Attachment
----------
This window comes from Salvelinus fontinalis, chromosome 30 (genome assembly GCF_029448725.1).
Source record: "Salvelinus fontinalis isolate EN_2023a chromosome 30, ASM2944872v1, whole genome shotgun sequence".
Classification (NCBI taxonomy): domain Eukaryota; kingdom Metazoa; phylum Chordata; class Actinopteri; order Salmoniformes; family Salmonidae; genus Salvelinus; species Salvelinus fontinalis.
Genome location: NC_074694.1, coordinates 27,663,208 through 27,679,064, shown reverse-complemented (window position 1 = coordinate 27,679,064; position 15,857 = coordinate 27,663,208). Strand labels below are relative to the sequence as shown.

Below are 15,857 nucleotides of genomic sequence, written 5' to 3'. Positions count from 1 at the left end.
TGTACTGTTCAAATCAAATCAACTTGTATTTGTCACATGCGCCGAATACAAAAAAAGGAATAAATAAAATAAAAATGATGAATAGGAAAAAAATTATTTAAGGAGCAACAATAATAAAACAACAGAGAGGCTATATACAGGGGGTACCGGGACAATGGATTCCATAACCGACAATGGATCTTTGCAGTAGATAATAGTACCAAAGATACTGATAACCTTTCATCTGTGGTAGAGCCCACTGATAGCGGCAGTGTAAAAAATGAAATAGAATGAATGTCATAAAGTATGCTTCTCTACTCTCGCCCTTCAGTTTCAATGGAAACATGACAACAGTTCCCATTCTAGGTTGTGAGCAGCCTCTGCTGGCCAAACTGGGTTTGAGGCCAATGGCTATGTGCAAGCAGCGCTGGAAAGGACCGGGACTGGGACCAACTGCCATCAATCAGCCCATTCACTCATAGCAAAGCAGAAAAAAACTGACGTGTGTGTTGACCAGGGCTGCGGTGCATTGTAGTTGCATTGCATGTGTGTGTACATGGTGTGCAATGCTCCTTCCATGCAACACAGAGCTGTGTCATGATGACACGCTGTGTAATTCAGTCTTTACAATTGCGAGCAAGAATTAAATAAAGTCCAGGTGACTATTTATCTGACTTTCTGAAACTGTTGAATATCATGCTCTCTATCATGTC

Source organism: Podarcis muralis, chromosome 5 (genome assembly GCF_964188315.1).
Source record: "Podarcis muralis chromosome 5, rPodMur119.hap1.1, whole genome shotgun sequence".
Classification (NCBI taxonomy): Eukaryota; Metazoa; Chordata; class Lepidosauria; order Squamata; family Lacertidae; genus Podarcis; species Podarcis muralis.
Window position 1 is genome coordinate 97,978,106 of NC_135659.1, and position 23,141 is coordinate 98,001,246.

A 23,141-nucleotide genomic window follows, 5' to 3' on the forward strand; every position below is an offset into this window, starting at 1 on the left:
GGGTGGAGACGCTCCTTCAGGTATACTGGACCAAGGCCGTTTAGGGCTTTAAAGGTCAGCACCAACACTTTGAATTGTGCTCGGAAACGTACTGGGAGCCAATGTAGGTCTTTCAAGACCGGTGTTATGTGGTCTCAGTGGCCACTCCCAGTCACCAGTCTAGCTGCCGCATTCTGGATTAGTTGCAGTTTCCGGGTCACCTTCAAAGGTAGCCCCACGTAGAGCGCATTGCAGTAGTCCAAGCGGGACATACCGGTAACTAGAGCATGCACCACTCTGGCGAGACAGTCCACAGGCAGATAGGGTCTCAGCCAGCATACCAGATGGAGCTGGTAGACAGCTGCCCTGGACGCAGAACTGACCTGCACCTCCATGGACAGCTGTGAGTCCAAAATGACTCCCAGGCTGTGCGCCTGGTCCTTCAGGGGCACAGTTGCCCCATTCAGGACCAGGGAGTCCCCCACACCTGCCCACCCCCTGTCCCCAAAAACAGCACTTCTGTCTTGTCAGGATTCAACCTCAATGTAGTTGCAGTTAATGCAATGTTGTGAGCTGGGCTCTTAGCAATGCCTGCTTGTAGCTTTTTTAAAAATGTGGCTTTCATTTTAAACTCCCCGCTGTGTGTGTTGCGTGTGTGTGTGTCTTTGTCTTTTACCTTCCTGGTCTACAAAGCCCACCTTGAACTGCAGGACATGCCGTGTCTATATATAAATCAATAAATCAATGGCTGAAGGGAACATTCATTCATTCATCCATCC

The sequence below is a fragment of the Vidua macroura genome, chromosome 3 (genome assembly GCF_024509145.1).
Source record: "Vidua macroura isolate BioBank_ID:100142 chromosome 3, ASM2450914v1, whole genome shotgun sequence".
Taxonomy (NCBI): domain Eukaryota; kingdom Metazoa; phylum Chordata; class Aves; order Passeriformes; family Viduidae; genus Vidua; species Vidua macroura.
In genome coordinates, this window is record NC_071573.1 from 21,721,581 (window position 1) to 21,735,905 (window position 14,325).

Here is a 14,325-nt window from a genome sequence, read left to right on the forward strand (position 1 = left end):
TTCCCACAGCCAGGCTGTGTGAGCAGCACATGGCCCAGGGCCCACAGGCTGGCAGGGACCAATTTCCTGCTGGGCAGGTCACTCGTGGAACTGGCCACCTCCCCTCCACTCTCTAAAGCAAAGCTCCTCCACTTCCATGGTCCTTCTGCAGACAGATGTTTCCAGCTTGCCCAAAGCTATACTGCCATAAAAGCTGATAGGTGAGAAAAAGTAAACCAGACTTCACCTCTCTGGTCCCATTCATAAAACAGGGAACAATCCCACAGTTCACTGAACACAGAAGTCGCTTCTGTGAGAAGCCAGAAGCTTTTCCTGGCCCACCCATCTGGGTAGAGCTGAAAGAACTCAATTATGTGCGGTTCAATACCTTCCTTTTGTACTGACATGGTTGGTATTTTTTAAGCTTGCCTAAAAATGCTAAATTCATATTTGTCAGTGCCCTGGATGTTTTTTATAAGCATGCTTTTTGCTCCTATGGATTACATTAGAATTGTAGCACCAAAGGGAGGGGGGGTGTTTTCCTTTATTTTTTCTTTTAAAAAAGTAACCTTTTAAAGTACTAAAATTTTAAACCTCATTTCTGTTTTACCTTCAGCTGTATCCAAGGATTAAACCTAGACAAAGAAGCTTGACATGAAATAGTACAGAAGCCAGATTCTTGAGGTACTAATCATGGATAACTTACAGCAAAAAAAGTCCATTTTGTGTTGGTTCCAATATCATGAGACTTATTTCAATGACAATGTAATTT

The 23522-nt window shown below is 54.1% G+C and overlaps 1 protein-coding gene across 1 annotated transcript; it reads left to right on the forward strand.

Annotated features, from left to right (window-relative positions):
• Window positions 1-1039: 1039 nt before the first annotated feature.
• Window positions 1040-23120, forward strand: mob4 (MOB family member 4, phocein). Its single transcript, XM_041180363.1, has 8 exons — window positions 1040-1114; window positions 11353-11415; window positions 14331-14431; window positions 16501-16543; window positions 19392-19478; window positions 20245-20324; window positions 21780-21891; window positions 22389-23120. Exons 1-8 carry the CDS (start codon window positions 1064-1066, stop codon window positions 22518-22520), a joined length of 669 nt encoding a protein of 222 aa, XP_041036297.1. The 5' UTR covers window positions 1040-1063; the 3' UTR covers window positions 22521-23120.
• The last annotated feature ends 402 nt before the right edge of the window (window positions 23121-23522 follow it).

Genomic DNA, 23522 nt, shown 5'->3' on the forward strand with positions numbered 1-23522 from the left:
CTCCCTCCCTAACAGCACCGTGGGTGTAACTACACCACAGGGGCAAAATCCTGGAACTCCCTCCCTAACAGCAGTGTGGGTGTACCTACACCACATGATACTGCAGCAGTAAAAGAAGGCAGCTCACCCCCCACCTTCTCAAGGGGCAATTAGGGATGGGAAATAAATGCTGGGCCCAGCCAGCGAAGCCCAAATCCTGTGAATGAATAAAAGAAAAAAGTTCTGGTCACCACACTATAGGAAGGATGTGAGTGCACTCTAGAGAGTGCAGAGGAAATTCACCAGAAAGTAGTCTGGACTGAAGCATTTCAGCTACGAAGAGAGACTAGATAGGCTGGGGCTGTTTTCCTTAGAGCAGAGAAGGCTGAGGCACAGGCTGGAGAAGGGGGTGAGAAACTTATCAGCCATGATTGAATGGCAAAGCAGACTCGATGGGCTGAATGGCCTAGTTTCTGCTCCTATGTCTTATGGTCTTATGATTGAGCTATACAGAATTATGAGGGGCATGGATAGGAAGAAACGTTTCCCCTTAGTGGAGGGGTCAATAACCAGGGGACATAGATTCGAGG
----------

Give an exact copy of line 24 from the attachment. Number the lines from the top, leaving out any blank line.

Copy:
Genomic DNA, 23522 nt, shown 5'->3' on the forward strand with positions numbered 1-23522 from the left: